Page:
Status of and instructions for EC certification generation using CertBot?

Using certbot, I can generate certs using standalone/webroot with no issues.

Afaict from the docs page (, there’s no option for EC cert signing. I can of course get rsa certs with various key sizes (–rsa-key-size )


It states both

ECDSA Intermediates

    ETA: Before March 31, 2017

Let’s Encrypt only signs end-entity certificates with RSA intermediates. We will add the ability to have end-entity certs signed by an ECDSA intermediate.


ECDSA Signing Support

    Enabled: February 10, 2016

Added the ability for Let’s Encrypt to sign ECDSA keys with Let’s Encrypt’s RSA intermediates. Support for signing ECDSA keys with a full ECDSA cert chain will be added later.

And here

ECDSA testing on staging
    If I remember correctly, you can use ECDSA keys using the --csr flag, but not in any mode where certbot generates the certificate for you

All suggest it’s already doable, but not in automated fashion.

Is that still the case? That certbot automation does NOT support automated generation/retrieval of ECDSA SignatureAlgorithm certs?

Is there current documentation on howto best generate ECDSA certs?

I do not know if there is a nice guide somewhere, here is what I did to get it working:

Generate the private key:

openssl ecparam -genkey -name secp384r1 > privkey.pem

Generate a certificate signing request:

openssl req -new -sha384 -key privkey.pem -subj "/" -reqexts SAN -config <(cat /etc/ssl/openssl.cnf <(printf "[SAN]\")) -outform der -out csr.der

Check the certificate request:

openssl req -inform der -in csr.der -noout -text

And send it to letsencrypt:

./letsencrypt-auto certonly --text --agree-tos --email --csr csr.der --webroot --webroot-map '{"": "/var/www/html"}'

Not pretty, but it works. Yes, I should probably switch to certbot, but I chose to post what I use.

So no built-into-certbot support yet? That’s still a question for me.

Your instructions help, thanks.

I do get cert & chain generated.

Not yet sure whether the chain == the “fullchain.pem” that certbot generates.

Also missing the nicety of the generated symlinks to {cert,key,fullchain,chain}.pem


looks like *2 chains are generated

0000_chain.pem --> chain.pem
0001_chain.pem --> fullchain.pem

I have worked on including EC leaf certificates for certbot, but there is some delay because as of yet, you can only choose one algorithm: your cert.pem is either RSA or ECDSA. Not two certificates at the same time. And there's discussion about how to implement both RSA and ECDSA, but there isn't a decision yet.

So for ECDSA leaf certificates you'll have to be patient I'm afraid.

Just thinking out loud …

If we were voting, and I understand we’re not, I’d personally much rather have an ESDSA-only, automated certbot option now – and wait for eventual 2-cert-type support than have no option.

That’d simply prevent the effort – I’m sure it’s being done & re-done – by users to manually script the ECDSA generation, installation, updating, etc.

That & alternative-port support for --standalone would certainly speed up our (clients’) roll-out/adoption.

I suspect the concern is that for every smart, capable person like you who thinks it’s annoying to need to knock up a CSR to get this to work, there will turn out to be ten, or more, who think ECDSA sounds modern and exciting and don’t realise there’s any downside to just picking it instead of RSA.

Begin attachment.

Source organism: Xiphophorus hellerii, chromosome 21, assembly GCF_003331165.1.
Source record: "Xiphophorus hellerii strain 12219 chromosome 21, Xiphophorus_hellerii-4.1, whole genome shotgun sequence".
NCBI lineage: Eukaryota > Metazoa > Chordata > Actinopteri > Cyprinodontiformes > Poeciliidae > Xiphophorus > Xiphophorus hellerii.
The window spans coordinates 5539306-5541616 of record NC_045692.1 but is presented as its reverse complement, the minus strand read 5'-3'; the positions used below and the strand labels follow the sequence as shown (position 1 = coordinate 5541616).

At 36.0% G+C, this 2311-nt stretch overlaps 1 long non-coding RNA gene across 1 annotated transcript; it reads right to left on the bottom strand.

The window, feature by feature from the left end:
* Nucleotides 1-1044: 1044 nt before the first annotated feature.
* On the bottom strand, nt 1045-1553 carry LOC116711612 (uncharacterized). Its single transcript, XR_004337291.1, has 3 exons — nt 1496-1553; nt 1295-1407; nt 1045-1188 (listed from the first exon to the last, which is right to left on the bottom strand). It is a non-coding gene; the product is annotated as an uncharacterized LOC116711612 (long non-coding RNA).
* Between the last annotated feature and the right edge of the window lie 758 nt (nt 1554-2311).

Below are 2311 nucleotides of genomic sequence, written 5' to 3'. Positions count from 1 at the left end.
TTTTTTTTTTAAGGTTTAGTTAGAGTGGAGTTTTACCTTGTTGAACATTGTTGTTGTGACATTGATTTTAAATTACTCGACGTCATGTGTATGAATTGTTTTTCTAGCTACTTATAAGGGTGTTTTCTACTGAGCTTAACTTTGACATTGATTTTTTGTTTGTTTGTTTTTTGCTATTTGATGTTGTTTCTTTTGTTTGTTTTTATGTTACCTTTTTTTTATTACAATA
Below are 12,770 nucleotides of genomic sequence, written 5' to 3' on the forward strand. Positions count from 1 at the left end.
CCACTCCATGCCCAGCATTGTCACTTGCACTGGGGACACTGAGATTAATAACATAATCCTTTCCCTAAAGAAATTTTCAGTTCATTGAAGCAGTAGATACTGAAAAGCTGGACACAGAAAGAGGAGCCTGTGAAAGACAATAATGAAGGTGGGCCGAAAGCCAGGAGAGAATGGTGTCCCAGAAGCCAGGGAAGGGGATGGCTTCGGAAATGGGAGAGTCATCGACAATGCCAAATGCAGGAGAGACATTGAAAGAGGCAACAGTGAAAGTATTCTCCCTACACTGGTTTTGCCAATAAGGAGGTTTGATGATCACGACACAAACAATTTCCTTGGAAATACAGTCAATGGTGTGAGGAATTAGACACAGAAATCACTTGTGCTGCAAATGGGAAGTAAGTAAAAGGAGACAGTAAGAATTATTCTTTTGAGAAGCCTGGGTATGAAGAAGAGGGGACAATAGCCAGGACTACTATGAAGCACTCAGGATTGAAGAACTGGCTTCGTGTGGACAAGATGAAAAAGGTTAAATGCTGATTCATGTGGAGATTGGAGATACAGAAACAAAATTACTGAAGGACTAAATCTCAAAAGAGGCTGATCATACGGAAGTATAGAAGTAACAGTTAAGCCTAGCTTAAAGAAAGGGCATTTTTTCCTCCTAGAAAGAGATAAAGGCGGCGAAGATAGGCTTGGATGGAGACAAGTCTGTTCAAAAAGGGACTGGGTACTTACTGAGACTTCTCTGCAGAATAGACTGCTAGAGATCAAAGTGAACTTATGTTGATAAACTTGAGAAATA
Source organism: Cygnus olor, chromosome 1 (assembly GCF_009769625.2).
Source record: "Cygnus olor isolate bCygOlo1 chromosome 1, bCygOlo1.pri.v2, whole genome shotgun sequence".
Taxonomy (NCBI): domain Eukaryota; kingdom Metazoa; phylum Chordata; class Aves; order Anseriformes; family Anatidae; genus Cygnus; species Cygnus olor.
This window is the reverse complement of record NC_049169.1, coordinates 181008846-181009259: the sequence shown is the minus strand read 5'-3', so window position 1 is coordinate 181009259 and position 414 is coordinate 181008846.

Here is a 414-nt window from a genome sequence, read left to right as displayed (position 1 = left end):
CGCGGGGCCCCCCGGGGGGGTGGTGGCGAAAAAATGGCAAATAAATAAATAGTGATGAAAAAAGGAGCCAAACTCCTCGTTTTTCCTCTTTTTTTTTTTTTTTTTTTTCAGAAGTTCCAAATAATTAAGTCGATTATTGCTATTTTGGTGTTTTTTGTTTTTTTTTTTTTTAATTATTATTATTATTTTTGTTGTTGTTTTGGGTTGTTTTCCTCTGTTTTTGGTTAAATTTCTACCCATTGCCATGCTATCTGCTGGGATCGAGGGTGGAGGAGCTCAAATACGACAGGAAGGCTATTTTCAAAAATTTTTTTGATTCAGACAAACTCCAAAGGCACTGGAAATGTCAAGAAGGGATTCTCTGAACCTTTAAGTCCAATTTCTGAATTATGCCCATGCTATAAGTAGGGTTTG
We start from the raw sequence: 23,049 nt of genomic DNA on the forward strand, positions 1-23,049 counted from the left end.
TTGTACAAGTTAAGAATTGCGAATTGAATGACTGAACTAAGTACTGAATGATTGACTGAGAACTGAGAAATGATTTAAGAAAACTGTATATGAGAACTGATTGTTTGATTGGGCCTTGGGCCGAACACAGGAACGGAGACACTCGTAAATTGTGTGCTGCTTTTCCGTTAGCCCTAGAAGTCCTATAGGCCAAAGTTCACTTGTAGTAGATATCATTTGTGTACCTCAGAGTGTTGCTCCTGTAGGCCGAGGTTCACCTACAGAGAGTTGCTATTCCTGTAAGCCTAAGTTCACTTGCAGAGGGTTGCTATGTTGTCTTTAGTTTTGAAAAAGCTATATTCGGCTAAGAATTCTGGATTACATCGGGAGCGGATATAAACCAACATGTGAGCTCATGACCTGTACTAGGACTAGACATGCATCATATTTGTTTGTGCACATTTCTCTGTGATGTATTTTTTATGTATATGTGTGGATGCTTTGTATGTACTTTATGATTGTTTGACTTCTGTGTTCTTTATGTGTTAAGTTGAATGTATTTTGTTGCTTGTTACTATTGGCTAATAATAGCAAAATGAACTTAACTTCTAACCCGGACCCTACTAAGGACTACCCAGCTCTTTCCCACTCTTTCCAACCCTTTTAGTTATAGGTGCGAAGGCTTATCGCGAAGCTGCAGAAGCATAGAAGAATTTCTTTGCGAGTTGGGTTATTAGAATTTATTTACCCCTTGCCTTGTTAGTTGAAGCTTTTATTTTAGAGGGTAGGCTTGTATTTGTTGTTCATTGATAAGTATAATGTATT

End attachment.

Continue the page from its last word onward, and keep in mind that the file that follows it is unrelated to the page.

Right now a noticeable fraction of questions on this site end up being about non-certificate crypto choices that have made their site unexpectedly worse than they anticipated. They have switched off TLS < 1.2 and now Windows XP doesn’t work, they disabled most of the cipher suites, or they enabled HSTS then wanted to go back to plaintext HTTP.

Some of those people (and it doesn’t have to be lots to flood this place) will say to themselves “Ooh, ECDSA, that’s cool” and won’t go “I bet that has poorer compatibility and I shouldn’t deploy it for my site”. And then they’ll write confusing questions like “Why doesn’t site work for friend in Canada?” because they don’t know they mean “I enabled ECDSA and that doesn’t work with my friend’s archaic Amiga web browser” or whatever. So for that reason I understand cerbot’s caution.

It ends up being a race between delivering dual-certificate options and the most incompatible older browsers naturally dying out. We don’t worry about stuff that can’t work with Windows 95 for example, and we stopped worrying about servers that can’t do SNI (they still exist, but nobody is offering bulk hosting with them or anything like that).

By the way you can have alternate port support today IF you are redirecting somewhere to the right port number, for example you have a symmetric NAT or some load balancer setup that can’t work with the default port on the servers. The chances of getting non-default ports permitted for the actual remote validation step is almost nil. Google’s fairly influential rep to the CA/B forum thinks that’s an awful idea because of how easy it will be for some minor employee to start up an unnoticed server on an obscure port and get certificates issued, which violates the principle of least surprise for the domain’s owner. If anything more gets OK’d, expect it to be port 25 somehow.


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